Sales Fail #4 – Lack of Preparation

Matt Heinz

Years ago, I showed up at a prospect meeting completely unprepared, couldn’t remember who would be in the room and hoping I could wing it.

Turned out I had met with that company two months prior, had pretty much forgotten everything that meeting (even though I had notes in CRM with all the details), and began to recite the same initial thoughts on their sales and marketing efforts they had already heard.  

Would be easy to chalk it up to too many meetings and not enough prep time, but that’s unacceptable. Suffice it to say, I didn’t win the business.

Part of my early morning routine now is to review my day’s schedule to ensure I’m prepared – briefed on key attendees, reminded of any history we have, prepped with whatever documents or information I need during the meeting.  

Sales Fail #5 – Lack of Focus

Julia Stead, Invoca

In the past we underestimated and undervalued the time and attention it would take to properly compile a list of target contacts for a trade show campaign. We spent lots of time debating the messaging and the offer, but ended up scrambling to put together a contact list and confirm details. As a result we had low response rates and lots of junk interest. We’ve learned to spend the majority of our time and resources focusing first on the list, then the messaging, and very little time on the actual offer. It’s getting the right messaging in front of the right person that is most important.

Sales Fail #6 – Harsh Rejection (But Perserving)

Shep Maher, guidespark

When I was 22, I had a sales call in Pittsburgh with the CFO of Mellon Bank. Mellon Bank, since acquired by Bank of New York, was founded in 1869 and at the time was one of the largest publicly traded banks in the US. I was selling a service that allowed publicly traded companies to webcast their quarterly earnings calls, thereby providing investors with more transparency.

This was a couple of years prior to Sarbanes-Oxley and Regulation Fair Disclosure – so companies were not legally obligated to do this. When the CFO fully realized what I was pitching, he promptly tossed me out of his office. I was embarrassed, shocked, and ashamed. I think if Rudolph the Red Nosed Reindeer got a look at how red my ears were as I crawled out of that office, he would have been quite jealous.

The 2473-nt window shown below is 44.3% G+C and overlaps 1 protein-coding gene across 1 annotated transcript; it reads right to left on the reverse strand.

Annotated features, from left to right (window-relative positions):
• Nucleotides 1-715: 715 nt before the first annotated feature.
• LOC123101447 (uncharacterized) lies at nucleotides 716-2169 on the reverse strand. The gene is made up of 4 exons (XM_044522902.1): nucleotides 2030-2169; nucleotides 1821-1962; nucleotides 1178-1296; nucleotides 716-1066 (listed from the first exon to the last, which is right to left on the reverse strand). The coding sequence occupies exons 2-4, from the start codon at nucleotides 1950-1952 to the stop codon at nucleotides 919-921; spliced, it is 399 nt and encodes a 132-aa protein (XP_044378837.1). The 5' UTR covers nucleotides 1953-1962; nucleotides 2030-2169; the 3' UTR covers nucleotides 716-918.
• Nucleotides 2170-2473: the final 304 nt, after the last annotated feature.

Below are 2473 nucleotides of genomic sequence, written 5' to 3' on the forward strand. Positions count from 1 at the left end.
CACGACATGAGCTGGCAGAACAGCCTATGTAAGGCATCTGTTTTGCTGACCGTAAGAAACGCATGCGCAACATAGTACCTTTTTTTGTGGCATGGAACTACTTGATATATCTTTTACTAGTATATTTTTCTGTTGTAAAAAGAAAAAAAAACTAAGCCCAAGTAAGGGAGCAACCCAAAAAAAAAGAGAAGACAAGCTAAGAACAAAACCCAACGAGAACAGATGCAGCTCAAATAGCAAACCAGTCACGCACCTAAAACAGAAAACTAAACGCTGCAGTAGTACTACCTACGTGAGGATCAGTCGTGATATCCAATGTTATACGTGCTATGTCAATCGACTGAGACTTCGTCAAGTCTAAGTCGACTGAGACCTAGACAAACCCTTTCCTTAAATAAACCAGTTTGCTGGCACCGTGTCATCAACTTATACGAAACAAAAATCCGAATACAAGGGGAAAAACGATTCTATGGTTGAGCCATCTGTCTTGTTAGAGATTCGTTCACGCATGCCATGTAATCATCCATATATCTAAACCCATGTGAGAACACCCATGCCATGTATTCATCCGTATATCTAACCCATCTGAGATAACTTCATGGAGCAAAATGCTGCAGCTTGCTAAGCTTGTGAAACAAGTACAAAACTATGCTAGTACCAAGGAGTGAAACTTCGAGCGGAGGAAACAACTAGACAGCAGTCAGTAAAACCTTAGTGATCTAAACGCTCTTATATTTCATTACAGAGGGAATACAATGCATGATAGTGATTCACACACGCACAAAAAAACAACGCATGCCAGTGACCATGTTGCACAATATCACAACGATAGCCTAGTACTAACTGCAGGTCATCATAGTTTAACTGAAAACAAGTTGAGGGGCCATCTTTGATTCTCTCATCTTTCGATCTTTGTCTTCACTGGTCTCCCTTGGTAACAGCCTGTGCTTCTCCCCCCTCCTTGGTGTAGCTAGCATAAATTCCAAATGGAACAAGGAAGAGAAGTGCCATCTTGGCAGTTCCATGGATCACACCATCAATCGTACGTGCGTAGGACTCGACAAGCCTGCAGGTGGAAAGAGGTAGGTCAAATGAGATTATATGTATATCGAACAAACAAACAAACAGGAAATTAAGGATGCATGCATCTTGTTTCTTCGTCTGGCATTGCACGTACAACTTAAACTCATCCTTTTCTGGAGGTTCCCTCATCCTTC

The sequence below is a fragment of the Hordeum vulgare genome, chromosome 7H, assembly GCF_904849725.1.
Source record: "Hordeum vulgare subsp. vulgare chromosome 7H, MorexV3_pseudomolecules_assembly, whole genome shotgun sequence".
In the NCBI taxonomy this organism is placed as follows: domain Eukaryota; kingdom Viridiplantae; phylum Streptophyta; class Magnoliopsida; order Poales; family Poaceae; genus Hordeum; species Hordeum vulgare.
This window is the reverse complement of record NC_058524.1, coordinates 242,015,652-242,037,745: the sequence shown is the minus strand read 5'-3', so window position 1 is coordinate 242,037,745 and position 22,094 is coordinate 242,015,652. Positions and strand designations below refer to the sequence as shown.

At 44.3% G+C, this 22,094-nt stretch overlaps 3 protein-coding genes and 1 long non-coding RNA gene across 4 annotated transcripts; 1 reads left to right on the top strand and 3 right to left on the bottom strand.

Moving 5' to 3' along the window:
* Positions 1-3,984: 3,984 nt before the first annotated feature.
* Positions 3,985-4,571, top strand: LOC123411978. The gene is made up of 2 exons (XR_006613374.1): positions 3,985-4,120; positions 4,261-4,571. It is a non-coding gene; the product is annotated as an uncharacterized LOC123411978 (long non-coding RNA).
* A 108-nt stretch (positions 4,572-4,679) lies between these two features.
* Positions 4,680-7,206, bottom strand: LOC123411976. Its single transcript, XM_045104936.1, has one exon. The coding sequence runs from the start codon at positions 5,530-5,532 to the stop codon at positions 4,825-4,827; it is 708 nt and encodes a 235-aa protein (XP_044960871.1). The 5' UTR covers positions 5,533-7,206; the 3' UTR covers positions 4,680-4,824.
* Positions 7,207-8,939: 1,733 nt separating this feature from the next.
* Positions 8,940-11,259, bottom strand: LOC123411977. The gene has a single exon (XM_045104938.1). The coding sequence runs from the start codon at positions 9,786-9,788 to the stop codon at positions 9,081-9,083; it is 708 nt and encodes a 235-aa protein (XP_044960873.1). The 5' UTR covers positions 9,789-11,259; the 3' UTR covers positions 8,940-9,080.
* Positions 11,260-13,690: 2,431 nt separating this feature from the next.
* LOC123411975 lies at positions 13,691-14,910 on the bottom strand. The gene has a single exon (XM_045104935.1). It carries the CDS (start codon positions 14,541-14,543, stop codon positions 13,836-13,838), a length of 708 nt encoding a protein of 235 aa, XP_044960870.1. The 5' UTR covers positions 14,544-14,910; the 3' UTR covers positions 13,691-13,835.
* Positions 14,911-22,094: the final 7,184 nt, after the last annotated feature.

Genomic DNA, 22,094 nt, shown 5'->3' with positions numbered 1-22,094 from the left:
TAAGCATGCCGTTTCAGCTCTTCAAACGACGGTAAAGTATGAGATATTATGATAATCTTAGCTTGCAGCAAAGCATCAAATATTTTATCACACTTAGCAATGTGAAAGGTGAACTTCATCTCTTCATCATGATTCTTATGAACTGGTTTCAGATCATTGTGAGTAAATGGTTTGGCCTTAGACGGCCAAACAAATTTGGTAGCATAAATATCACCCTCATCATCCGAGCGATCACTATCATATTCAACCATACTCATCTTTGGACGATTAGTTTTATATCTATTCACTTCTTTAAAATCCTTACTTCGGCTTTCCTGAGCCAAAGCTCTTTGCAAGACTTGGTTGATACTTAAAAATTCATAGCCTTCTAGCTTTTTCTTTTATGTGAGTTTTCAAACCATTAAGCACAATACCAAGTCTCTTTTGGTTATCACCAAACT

While we did eventually win Mellon Bank’s business, that was not what made this sales call such a great learning experience.  What made this such a great learning experience was that I realized that a 22 year old kid, who knew next to nothing, could land a meeting with one of the most important C-level executives in the country.  All that it took was a mix of persistence, elbow grease, creativity, temerity … and an ability to relate your value proposition to the challenges that exec was facing.  I learned that while you might not win every deal, you could get to the table with quite literally *anyone*.  No matter how too important, busy, or high and mighty your target audience might seem, if you are fearless (or you can swallow your fear) and you have a strong ROI, you can convince them to take time to hear your story.

Sales Fail #7 – Being Too Salesy

Bastiaan Janmaat

My biggest sales fail is that for the first year of building DataFox, I was too salesy. I always dove straight into a product demo! I was so excited about what we were building, and lacked the sales experience to know that it’s essential to deeply understand the customer’s needs first. We hired our first sales rep from Salesforce and he put me through what felt like an intensive sales bootcamp to whip my need-finding in shape! 🙂

Sales Fail #8 – Too Many Emails

Sangram Vajre

The epic fail was when people don’t respond to you, I would send more emails. I learned that I should rather pick up the phone and talk to them. Emails are reactive and phone calls or face to face conversations at events are real.

Sales Fail #9 – Too Humorous

Richard Harris

I once changed my elevator pitch to be “more humanly humorous”. I found out that while it might work in a social setting it does not work in a formal business discussion.

I had about 4 deals go from what I thought was great to ice cold.

I switched it back and the pipeline started growing again.

Nathan Lippi is VP Growth at Letter Friend, a company that helps sales development teams hack sales with real handwritten letters sent straight from Salesforce.